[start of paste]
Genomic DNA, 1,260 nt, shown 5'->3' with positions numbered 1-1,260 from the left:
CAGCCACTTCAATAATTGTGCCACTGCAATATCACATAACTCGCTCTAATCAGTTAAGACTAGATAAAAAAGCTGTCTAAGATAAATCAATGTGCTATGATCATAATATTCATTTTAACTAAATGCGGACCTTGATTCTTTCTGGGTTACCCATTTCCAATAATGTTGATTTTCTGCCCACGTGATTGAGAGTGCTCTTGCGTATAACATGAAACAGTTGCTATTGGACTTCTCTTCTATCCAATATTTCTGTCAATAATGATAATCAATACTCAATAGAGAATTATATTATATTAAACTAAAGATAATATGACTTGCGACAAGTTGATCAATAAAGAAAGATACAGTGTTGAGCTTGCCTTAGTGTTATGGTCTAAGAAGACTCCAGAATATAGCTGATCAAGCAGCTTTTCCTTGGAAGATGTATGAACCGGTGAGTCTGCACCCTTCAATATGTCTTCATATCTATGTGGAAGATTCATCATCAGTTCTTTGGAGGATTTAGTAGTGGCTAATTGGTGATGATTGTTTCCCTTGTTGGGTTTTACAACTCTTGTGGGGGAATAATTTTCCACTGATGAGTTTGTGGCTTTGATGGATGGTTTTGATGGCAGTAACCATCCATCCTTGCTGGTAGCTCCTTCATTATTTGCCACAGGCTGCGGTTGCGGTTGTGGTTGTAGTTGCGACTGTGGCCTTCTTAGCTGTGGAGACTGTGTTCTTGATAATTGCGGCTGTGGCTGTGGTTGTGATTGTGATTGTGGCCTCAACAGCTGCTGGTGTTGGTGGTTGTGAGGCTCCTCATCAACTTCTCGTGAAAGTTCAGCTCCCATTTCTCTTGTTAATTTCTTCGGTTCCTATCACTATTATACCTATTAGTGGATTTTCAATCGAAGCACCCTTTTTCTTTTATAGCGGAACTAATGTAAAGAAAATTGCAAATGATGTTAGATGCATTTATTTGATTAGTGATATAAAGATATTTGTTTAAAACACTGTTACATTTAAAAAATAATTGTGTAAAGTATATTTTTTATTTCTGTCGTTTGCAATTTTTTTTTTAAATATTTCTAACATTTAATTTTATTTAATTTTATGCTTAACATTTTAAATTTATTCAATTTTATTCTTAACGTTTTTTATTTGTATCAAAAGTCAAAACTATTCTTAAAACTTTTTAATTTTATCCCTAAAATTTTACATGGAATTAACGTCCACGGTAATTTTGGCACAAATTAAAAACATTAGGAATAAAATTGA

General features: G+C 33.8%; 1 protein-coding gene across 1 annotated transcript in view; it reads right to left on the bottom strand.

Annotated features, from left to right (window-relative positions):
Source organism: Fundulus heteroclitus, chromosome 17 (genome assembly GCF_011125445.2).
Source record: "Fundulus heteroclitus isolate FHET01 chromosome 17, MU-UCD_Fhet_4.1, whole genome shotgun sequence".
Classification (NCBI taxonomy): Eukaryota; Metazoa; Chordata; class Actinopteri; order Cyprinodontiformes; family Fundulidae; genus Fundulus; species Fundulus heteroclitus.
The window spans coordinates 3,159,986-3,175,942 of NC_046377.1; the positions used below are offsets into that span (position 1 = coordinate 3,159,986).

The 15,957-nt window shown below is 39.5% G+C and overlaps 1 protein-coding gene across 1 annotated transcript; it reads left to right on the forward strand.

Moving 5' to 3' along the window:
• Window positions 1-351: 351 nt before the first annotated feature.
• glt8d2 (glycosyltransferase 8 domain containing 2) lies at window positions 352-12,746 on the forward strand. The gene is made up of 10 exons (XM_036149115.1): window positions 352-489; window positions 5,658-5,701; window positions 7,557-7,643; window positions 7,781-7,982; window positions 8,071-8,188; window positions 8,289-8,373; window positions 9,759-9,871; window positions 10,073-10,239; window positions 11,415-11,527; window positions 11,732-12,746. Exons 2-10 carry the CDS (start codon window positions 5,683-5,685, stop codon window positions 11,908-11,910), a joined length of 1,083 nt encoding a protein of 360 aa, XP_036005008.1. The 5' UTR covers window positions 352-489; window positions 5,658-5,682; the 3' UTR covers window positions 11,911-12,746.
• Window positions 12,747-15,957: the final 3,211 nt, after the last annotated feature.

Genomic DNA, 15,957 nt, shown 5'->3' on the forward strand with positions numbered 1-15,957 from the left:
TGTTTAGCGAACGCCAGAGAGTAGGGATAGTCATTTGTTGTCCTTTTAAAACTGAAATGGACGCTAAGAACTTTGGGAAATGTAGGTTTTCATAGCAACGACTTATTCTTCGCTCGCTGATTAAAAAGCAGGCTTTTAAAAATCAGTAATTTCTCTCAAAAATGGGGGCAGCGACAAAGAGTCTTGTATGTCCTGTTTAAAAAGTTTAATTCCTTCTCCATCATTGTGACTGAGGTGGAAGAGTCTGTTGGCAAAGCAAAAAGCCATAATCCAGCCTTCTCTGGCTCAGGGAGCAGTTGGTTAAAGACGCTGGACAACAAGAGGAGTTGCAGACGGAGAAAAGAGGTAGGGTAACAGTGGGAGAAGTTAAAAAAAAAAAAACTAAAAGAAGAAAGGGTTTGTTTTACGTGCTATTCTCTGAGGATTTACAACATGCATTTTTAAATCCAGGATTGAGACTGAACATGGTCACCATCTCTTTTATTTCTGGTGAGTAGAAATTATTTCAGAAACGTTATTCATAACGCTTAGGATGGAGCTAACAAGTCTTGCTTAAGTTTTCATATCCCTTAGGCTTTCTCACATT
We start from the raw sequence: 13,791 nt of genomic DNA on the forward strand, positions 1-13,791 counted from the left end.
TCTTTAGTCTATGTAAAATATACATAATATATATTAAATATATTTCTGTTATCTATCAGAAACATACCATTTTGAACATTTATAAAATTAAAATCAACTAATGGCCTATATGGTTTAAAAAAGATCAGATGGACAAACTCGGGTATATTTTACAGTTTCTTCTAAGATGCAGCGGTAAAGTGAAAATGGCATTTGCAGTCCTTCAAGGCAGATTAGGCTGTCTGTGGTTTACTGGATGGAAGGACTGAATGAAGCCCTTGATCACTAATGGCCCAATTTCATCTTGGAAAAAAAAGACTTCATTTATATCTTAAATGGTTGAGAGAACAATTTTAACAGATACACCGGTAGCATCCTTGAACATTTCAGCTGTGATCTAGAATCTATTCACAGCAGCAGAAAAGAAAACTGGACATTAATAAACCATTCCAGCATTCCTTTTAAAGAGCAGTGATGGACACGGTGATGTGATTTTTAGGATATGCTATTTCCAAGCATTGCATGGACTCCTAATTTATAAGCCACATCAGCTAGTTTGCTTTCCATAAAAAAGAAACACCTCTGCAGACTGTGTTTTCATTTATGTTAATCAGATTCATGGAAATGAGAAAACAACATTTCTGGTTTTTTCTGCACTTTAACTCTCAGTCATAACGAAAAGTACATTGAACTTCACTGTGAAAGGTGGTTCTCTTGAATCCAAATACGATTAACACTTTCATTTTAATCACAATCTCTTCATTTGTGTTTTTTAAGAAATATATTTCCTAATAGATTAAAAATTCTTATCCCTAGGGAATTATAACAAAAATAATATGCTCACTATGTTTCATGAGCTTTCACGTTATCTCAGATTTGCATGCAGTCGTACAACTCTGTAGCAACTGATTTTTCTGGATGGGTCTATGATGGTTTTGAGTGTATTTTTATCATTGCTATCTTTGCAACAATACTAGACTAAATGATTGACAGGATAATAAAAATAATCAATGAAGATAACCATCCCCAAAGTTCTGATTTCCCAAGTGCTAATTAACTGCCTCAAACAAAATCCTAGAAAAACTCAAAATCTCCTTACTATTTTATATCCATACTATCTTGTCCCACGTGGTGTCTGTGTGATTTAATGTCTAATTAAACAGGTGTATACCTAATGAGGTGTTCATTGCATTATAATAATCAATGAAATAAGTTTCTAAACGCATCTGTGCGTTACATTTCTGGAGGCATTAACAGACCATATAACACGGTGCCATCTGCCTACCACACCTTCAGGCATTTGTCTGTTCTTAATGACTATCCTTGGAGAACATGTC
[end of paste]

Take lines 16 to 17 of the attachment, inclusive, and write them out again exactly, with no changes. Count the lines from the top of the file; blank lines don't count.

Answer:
We start from the raw sequence: 13,791 nt of genomic DNA on the forward strand, positions 1-13,791 counted from the left end.
TCTTTAGTCTATGTAAAATATACATAATATATATTAAATATATTTCTGTTATCTATCAGAAACATACCATTTTGAACATTTATAAAATTAAAATCAACTAATGGCCTATATGGTTTAAAAAAGATCAGATGGACAAACTCGGGTATATTTTACAGTTTCTTCTAAGATGCAGCGGTAAAGTGAAAATGGCATTTGCAGTCCTTCAAGGCAGATTAGGCTGTCTGTGGTTTACTGGATGGAAGGACTGAATGAAGCCCTTGATCACTAATGGCCCAATTTCATCTTGGAAAAAAAAGACTTCATTTATATCTTAAATGGTTGAGAGAACAATTTTAACAGATACACCGGTAGCATCCTTGAACATTTCAGCTGTGATCTAGAATCTATTCACAGCAGCAGAAAAGAAAACTGGACATTAATAAACCATTCCAGCATTCCTTTTAAAGAGCAGTGATGGACACGGTGATGTGATTTTTAGGATATGCTATTTCCAAGCATTGCATGGACTCCTAATTTATAAGCCACATCAGCTAGTTTGCTTTCCATAAAAAAGAAACACCTCTGCAGACTGTGTTTTCATTTATGTTAATCAGATTCATGGAAATGAGAAAACAACATTTCTGGTTTTTTCTGCACTTTAACTCTCAGTCATAACGAAAAGTACATTGAACTTCACTGTGAAAGGTGGTTCTCTTGAATCCAAATACGATTAACACTTTCATTTTAATCACAATCTCTTCATTTGTGTTTTTTAAGAAATATATTTCCTAATAGATTAAAAATTCTTATCCCTAGGGAATTATAACAAAAATAATATGCTCACTATGTTTCATGAGCTTTCACGTTATCTCAGATTTGCATGCAGTCGTACAACTCTGTAGCAACTGATTTTTCTGGATGGGTCTATGATGGTTTTGAGTGTATTTTTATCATTGCTATCTTTGCAACAATACTAGACTAAATGATTGACAGGATAATAAAAATAATCAATGAAGATAACCATCCCCAAAGTTCTGATTTCCCAAGTGCTAATTAACTGCCTCAAACAAAATCCTAGAAAAACTCAAAATCTCCTTACTATTTTATATCCATACTATCTTGTCCCACGTGGTGTCTGTGTGATTTAATGTCTAATTAAACAGGTGTATACCTAATGAGGTGTTCATTGCATTATAATAATCAATGAAATAAGTTTCTAAACGCATCTGTGCGTTACATTTCTGGAGGCATTAACAGACCATATAACACGGTGCCATCTGCCTACCACACCTTCAGGCATTTGTCTGTTCTTAATGACTATCCTTGGAGAACATGTC